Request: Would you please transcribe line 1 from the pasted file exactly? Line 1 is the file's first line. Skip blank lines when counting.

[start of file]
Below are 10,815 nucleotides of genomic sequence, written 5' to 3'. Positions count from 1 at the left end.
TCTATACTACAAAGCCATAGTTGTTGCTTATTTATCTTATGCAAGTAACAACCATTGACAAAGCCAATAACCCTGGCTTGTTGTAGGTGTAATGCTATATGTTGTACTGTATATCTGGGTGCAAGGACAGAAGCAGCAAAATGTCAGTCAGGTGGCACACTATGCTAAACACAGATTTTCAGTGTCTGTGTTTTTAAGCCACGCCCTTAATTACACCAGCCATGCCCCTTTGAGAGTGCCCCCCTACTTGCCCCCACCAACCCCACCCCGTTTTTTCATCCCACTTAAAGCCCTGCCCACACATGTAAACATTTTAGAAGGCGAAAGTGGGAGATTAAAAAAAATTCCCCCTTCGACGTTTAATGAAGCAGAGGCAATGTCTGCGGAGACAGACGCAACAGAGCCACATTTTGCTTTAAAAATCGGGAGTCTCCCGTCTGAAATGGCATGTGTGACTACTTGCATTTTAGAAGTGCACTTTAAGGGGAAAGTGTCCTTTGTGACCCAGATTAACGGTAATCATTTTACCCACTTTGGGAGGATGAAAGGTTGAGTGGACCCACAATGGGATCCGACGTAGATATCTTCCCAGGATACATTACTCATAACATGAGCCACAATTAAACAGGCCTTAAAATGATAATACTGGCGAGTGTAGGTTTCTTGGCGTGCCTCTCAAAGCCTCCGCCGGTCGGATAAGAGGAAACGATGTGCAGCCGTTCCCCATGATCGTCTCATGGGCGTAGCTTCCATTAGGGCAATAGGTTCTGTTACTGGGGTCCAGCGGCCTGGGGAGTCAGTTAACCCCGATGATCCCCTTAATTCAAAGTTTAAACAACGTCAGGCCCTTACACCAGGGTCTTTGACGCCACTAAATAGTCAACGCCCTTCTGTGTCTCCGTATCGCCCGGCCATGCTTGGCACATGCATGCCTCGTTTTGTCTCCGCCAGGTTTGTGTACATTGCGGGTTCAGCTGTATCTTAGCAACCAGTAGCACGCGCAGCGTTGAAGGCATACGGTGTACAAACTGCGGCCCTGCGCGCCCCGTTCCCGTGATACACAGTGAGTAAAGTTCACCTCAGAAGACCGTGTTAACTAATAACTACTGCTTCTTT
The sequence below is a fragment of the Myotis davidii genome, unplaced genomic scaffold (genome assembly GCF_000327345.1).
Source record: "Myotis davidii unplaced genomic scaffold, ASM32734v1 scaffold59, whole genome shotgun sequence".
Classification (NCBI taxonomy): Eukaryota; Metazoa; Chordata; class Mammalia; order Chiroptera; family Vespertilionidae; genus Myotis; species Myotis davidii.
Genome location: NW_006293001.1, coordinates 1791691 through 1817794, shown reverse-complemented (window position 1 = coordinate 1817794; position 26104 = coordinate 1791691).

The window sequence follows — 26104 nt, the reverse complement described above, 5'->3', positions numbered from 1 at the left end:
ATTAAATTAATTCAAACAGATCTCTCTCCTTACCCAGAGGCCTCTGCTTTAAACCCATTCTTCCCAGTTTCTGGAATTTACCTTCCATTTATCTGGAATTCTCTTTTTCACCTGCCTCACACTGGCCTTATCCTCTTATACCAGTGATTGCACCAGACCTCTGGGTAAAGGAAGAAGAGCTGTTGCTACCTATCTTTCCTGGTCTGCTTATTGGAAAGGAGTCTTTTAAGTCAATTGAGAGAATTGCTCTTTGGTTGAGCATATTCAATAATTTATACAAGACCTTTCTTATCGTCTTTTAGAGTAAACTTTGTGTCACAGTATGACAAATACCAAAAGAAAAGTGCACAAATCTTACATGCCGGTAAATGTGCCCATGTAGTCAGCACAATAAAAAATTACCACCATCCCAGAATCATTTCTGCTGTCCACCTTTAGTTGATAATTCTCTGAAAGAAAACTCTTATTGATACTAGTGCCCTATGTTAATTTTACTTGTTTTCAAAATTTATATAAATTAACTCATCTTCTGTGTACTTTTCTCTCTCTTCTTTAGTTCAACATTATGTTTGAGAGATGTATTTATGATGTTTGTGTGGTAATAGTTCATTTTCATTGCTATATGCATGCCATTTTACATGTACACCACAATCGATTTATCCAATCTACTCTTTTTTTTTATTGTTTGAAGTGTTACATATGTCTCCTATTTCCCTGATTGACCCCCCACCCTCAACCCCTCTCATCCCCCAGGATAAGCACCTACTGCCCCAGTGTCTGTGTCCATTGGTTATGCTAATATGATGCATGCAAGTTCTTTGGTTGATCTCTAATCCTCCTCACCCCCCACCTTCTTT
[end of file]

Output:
Below are 10,815 nucleotides of genomic sequence, written 5' to 3'. Positions count from 1 at the left end.